that grid – which consists of castelein’s conception of jacob as a model for ministry, neal’s teaching on the ladder of descent, birdie’s emphasis on constant prayer & worship & lowery’s reticence in regards to inerrancy as well as many other strands – has deeply informed, if not directed, the path of the loyal radical that i am trying to walk.

In Uncategorized on March 15, 2010 at 2:25 am


in a moving piece in the april atlantic, jonathan rauch recounts the challenges he faced caring for his aging father and argues that since elder care plays such an essential part in most of our lives that “we should all be given time off work at age 40 to take a course on elder care.”

i think rauch has pointed out a great unmet need in our society that our faith communities are well positioned to address. maybe a megachurch can start an “enjoying geriatrics” program or something.

In Uncategorized on March 14, 2010 at 12:54 am

emergent and acts 29: together for the gospel

the church formerly known as sinners & saints has been inactive for some time. in 2007 after four great years together we decided to dissolve the church and start following Christ in new ways.*

for some reason, when we disbanded sinners & saints we did not shut down city on a hill, the legal name under which we operated. over the years we have considered transferring the 501(c)(3) – that we inherited – to the gathering or the church that meets in beverly, but for one reason or another the transition never came to fruition.

about a month ago, blake ferrell, from a new city on a hill church in brookline, contacted me to see if we would be interested in transferring the 501(c)(3). the new church has been planted with support from hope fellowship church in cambridge, the greater boston baptist association (gbba) and the acts 29 network.

after some discussion with blake and bland mason, the senior pastor of city on a hill, the board of directors** of the old city on a hill has decided to transfer the non-profit to our new friends in coolidge corner. this transfer made sense to me because the gbba originally paid for the paperwork, i have always admired the work at hope fellowship and i wanted the acts 29 guys to know that there are friends of emergent who are eager to help them as together we proclaim, await and embody the Kingdom that was and is and is to come.

so tonight, after we broke the bread of prinzis and connected in conversation and prayer, a friend of emergent and two church planters from acts 29 came together for the gospel. it does my heart good to know that the mission that unites us is far greater than the squabbles that threaten to divide us.

* note that i did not say “with new communities.” most of us who were involved with sinners & saints are still bound by both the bonds of community and, for six of us anyway, the lintels of the same house. i thank God for that.
** that sounds pretentious until you realize that four of them live at 4 judson.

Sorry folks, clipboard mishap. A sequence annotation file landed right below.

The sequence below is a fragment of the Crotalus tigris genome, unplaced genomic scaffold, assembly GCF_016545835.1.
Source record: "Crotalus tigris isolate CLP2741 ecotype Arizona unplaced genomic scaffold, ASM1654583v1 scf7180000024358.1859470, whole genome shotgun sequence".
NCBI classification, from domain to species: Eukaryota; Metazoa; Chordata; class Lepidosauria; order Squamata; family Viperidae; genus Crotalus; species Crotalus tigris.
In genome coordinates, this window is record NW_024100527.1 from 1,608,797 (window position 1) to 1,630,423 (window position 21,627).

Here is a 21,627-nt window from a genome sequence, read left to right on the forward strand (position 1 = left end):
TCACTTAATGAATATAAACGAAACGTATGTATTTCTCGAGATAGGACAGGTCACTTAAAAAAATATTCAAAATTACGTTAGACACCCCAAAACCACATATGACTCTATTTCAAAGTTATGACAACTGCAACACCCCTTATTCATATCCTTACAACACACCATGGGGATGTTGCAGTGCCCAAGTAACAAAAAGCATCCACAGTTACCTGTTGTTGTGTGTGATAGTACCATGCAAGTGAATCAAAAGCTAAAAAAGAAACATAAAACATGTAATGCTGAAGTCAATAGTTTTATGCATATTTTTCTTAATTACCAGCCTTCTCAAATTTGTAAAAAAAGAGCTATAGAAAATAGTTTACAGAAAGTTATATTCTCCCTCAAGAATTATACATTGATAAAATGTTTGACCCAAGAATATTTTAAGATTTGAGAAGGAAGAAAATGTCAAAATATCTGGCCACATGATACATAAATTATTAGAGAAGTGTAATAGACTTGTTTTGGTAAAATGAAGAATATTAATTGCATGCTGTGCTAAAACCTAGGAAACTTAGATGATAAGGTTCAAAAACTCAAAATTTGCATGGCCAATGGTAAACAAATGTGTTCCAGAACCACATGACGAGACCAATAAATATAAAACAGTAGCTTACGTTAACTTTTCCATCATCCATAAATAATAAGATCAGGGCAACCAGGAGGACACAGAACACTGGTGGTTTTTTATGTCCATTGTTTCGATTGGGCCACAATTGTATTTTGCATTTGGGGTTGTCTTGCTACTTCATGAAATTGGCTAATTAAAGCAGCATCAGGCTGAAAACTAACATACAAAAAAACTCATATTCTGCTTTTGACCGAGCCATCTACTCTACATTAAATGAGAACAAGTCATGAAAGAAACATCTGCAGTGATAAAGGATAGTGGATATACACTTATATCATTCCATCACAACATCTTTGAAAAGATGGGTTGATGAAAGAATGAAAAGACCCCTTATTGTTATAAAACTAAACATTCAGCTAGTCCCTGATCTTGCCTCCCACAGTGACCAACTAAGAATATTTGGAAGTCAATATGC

In Uncategorized on March 13, 2010 at 9:18 pm

i can’t believe…

that david dark didn’t come up with this idea. i might attend one of these gatherings if the gospel according to america is the topic at hand.

In Uncategorized on March 13, 2010 at 8:14 pm

more reflections of a loyal radical*

on wednesday i had the opportunity to attend the quarterly “birthday luncheon” hosted by a church planting organization that is a part of the stone-campbell tradition of which i am also a part. during the free form fellowship time at the end of the luncheon the leader of the church planting org encouraged me to touch base with the minister of my home church so that i could suggest a few ways the latter gent could more effectively connect with the older members in that church community.

i like the senior minister in my home church quite a bit. he has provided adequate pastoral care to my family and, through the ordination process, has openly affirmed my ministry. however, i do not have a strong relational connection to the man and i know precious little about his strategy for serving and leading my home church. for that reason, i think it would be awkward at best and wholly inappropriate at worst for me to ring him up and give him the 411 on connecting more effectively with the seniors in my home church. although i like the minister at my home church and we are in some sense bound by mutual affection, my connection to him is more institutional than relational.

fortunately, on the north shore i have connections with a number of ministers like jesse, ben and dave that are far more relational than institutional. within the past couple of weeks, i have had in depth conversations with one of these guys about the ecclesiological structure of his church, even though his church is not a part of my tradition. moreover, i have had more limited conversation with another about pursuing denominational affiliation and ordination in a number of traditions, none of which were my own. these connections with local ministers whom i regularly serve beside are much more important to me than the kind, yet quite tangential connection i have to most of the ministers in my tradition.

the rise of missional networks – from small groups like the origins project to large groups like the willow creek association – seem to suggest i am far from the only minister experiencing a simultaneous distancing from traditional affiliation and deepening of relational connection with local ministers and initiatives. i don’t have the time or ability to map out all of the potential implications, but the shift from institutional to relational primacy will probably lead to pronounced shifts in our theology and missiology.

i suppose the primary conclusion of this post is that i need to finish friesen’s thy kingdom connected.

* i’ve borrowed the concept of the loyal radical from jonny baker. his description of living in the tension between the center and the margins really resonates with me.